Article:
Other benefits of this hair care method are that I don’t have to use conditioner now, I never get “statiky” hair anymore or knotted hair from the wind, AND my split ends are gone.
I do have to be a bit more creative at times about how I wear my hair because it is thicker and still shows a bit of oil in certain styles. But I never have bad hair days anymore which is amazing to me. It used to drive me nuts because my hair was so flyaway when shampooed that it would mostly just be impossible to keep in one place. Now it stays where I put it. Surprisingly, there is no odour in hair washed well with water, or at least with mine anyway. Oh, and my scalp is not itchy all the time either like it used to be when I used shampoo – another benefit.
So, my homestead “beauty” routine is as natural as I can make it. As for traditional beauty products, I can’t stand the smell of nail polish anymore so I don’t wear it and I still have a few dozen unfinished bottles of it. With regards to makeup, a few years ago I started getting watery eyes from anything I put on or near them or any scent that was in foundations. This makes it easy not to wear any makeup at all.
No makeup, no perfume, no purchased hair or skin products. That is my homestead skin and hair care routine.
Happy Homesteading (and not wasting money and time on beauty products)!
Last month I told you about how we are attempting to spend less money on food. The result of our February experiment was that we spent $280 for the month which ended up being $109 less than February last year (2017). It’s also consistent with the $10 a day spending experiment that I have been doing to see if it is possible to eat well for $10 per day for two people. It IS possible.
The main things that made this possible were the following:
Eating in season. We bought blueberries when they were in season in the summer at a great price and then froze them for use now. We also froze most of our own fruit, including currants, raspberries and apples.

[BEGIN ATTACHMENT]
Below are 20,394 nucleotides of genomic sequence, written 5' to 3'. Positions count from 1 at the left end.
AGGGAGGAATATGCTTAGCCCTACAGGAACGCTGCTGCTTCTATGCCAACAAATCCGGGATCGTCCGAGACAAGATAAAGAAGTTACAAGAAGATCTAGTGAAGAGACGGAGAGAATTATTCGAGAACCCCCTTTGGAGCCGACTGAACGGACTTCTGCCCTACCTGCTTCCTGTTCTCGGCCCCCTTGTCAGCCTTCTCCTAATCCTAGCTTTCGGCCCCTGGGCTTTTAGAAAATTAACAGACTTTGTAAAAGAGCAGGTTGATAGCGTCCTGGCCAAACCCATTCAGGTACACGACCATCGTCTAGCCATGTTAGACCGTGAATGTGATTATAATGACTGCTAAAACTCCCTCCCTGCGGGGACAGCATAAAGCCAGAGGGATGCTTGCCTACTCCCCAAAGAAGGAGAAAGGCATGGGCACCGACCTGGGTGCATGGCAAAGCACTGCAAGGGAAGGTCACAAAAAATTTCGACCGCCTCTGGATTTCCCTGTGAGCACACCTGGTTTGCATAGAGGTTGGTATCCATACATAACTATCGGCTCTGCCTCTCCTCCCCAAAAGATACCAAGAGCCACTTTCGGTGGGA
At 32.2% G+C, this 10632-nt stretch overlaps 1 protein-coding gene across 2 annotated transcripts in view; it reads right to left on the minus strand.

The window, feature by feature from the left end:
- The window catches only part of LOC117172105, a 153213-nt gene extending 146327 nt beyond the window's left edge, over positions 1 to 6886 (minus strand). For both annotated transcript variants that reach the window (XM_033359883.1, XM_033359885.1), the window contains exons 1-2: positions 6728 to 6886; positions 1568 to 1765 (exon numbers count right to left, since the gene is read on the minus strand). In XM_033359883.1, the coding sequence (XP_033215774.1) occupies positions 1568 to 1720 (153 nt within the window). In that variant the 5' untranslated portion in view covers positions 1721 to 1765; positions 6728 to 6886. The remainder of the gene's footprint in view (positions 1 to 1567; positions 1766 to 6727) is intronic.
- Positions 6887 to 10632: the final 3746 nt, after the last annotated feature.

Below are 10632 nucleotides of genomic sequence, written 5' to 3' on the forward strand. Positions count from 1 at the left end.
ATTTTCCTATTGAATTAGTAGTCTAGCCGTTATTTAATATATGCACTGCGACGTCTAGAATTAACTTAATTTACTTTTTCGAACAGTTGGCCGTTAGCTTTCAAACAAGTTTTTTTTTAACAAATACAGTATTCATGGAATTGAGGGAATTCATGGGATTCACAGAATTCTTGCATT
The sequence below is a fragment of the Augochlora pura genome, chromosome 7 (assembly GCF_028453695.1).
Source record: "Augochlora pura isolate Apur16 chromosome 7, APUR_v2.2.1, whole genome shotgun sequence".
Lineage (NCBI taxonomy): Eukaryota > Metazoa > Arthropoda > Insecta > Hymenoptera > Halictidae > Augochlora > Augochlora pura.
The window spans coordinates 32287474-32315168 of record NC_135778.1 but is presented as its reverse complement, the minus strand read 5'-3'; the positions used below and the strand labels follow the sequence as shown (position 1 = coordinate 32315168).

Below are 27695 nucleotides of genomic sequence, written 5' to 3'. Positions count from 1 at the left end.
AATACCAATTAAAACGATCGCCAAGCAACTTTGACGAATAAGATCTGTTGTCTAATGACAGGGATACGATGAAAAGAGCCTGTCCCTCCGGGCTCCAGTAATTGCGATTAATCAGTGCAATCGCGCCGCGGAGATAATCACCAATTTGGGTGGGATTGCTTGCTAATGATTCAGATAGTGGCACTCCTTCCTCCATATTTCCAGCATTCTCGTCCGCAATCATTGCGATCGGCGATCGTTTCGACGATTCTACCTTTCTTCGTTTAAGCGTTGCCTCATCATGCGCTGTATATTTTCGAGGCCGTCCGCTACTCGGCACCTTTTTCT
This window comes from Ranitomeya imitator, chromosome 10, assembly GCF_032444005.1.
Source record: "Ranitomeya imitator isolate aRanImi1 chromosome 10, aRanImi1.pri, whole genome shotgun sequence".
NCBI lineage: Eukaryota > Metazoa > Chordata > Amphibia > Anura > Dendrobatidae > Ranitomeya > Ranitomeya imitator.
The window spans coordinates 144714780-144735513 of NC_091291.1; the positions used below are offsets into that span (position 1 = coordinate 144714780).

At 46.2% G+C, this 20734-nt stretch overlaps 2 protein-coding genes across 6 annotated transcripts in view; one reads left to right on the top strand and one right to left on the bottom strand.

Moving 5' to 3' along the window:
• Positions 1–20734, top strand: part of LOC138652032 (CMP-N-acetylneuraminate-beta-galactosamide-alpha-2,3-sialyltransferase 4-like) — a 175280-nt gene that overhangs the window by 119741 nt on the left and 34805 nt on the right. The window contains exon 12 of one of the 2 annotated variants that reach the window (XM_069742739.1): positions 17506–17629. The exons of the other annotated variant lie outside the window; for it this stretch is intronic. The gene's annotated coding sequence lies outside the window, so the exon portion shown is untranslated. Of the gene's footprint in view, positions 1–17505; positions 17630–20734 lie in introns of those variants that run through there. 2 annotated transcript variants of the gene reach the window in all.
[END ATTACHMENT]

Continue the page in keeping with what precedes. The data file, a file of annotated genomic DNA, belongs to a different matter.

Not buying convenience foods. This is an obvious one. Convenience foods may look cheaper to start with but they are used up faster because the quality is poor. You end up spending more because you have to repurchase more often.
Eating a bit less. There is nothing wrong with eating less. I found this quite liberating. We were eating better quality food, and therefore not needing to eat as much because there were no cravings.
Cooking everything for ourselves. This is a must. I have found that eating at restaurants is actually not that fun for me. It’s really for convenience. I prefer the food that we make for ourselves, for the taste, the control of the quality, and time spent together. I know where the food is coming from and what goes in it.
Having a garden. Naturally, growing your own food is going to save you a bundle. It is more work for sure, but the quality of the food, at least in our case, is superior to anything we’d buy from the store.
The Coming Months
We are continuing our spending freeze on food for the next two months at least to see if it can be kept up. We are definitely going to run out of potatoes this year but that should be about it and not sure if we’ll buy from the store when we do. We’d only buy if they are locally grown potatoes so we can’t predict if there will be many or any to buy in the spring.
Our source for meat is local, which provides us with grass fed beef, humanely slaughtered on farm, so we don’t need to buy meat at the store. This also saves us money. Even though we don’t eat much meat, I eat it for the energy it provides me. Not every one needs to do this but by the same token, not everyone can be healthy by eating only plants.
As an aside, but following the nutritional topic, our dogs eat a raw meat and whole food diet (no kibble or canned dog food). We are able to keep their meal costs to $100 per dog per month (more or less, as the dogs are different sizes and eat accordingly) which is extremely good.
So, all in all, our experiment is providing us with an interesting and useful pastime with a very good result so far.
This fall we had an abundance of apples. So after we used up and froze as many as we could I decided it was a go on the vinegar.
I used chunks of apple, not fruit scraps, just because we had that many apples and we didn’t need to process any more whole ones. You can use just the cores and peels for this if you use the main part of the apple for something else. If I were to use cores, I would remove the seeds before I used them, just to be sure that they don’t break down in the vinegar and leach anything into it.